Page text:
"Hiroshima remembers atomic bombing on 73rd anniversary" Associated Press August 06, 2018
TOKYO — Hiroshima marked the anniversary of the Aug. 6, 1945, atomic bombing of the city with a somber ceremony Monday to remember those killed and injured and a call to eliminate nuclear weapons amid hopes of denuclearizing North Korea.
I'm only for eliminating them if Israel gives up all of theirs. No sense the rest of us doing it and letting them blackmail the planet.
Beyond, that, the Japanese have my sincerest and deepest heart-felt apologies for what my nation did to yours some 73 years ago. The single greatest war criminal acts in all of human history.
Hiroshima Mayor Kazumi Matsui opened his speech by describing the hellish scene of the blast that morning 73 years ago and the agony of the victims, telling the audience to listen “as if you and your loved ones were there.” Then he raised concerns about the global rise of egocentrism and tensions, and urged Japan’s government to take more leadership toward achieving a truly nuclear-free world.
“Certain countries are blatantly proclaiming self-centered nationalism and modernizing their nuclear arsenals, rekindling tensions that had eased with the end of the Cold War,” Matsui said, without identifying the nations. Nuclear deterrence and nuclear umbrellas are “inherently unstable and extremely dangerous” approaches that seek to maintain international order by only generating fear in rival countries, he said, urging world leaders to negotiate in good faith to eliminate nuclear arsenals instead.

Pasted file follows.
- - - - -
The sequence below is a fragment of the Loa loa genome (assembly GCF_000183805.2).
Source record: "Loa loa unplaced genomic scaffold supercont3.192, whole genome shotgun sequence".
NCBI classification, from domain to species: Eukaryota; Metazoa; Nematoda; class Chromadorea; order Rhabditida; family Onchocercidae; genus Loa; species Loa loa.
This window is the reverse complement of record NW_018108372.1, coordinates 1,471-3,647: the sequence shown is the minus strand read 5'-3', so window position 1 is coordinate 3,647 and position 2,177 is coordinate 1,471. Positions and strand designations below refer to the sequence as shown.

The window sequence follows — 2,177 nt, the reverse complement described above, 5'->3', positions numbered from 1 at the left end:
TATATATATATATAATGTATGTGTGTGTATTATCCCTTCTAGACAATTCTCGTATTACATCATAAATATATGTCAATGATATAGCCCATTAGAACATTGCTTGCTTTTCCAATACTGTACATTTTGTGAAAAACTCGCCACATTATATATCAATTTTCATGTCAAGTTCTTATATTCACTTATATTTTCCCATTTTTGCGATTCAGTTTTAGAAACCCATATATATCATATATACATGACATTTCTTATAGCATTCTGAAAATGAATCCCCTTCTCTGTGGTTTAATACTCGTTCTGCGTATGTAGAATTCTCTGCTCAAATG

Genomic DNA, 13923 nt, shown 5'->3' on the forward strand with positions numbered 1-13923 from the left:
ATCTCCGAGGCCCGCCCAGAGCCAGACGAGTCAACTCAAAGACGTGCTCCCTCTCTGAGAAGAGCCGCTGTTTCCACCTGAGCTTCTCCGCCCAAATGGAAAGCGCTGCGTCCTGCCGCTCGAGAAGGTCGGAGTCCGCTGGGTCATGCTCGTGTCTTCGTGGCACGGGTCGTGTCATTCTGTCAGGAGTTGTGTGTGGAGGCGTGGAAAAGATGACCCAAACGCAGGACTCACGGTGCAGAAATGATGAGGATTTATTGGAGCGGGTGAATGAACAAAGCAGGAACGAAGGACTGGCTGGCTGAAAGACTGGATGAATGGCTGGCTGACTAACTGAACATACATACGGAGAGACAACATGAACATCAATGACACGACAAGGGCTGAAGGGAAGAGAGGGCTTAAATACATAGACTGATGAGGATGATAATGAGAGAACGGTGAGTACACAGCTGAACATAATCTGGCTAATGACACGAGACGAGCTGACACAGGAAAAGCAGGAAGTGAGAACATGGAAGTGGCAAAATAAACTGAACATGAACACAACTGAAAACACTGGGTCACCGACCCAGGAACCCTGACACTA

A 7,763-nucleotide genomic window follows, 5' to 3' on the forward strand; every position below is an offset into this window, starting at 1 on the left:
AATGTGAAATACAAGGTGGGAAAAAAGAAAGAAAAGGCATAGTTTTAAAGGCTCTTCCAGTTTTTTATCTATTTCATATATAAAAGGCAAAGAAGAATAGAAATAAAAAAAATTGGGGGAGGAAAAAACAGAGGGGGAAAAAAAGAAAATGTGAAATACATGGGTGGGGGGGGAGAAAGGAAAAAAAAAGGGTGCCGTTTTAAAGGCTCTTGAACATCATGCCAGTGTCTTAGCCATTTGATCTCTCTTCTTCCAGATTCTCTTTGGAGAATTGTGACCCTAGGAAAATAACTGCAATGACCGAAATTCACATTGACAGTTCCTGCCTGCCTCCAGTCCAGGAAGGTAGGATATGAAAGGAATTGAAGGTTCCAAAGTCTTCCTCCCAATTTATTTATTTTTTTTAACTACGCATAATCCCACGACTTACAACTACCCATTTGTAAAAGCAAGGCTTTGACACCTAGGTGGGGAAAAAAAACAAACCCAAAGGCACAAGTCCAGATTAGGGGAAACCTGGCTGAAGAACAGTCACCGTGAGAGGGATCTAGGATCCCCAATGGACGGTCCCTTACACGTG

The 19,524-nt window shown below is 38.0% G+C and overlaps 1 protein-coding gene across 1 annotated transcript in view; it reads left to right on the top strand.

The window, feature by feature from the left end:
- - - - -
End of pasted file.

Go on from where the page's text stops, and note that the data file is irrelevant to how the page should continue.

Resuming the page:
Who do you think he means?
The US attack on Hiroshima killed 140,000 people, and the bombing of Nagasaki killed more than 70,000 three days later, leading to Japan’s surrender and ending World War II.
About 50,000 people, including Hiroshima residents and representatives from 58 countries, including US Ambassador William Hagerty, attended this year’s ceremony.....
Not to frighten anyone, but the U.S. has a history of attacking Asia in August (1942), especially under false pretenses (1964).
NEXT DAY UPDATES:
I take one look at the above fold on the front page and have already lost my appetite.
You can read the fine print while in traffic.
"Biggest blaze in California history challenges firefighters" Associated Press August 07, 2018
SACRAMENTO — Firefighters struggled against rugged terrain, high winds, and an August heat wave Tuesday to slow the spread of the biggest wildfire ever recorded in California, an inferno that exploded to be nearly the size of Los Angeles in just 11 days because of what officials said was a perfect combination of weather, topography, and abundant vegetation turned into highly flammable fuel by years of drought.
They had floods last spring when the dam was threatening to collapse, remember?
Firefighting efforts were also initially hampered by stretched resources, the Department of Forestry and Fire Protection, also known as Cal Fire, said. When the fire started July 27, thousands of firefighters were hundreds of miles north battling a massive blaze that spread into the city of Redding.
Oh, neglected the fire prevention programs, did they?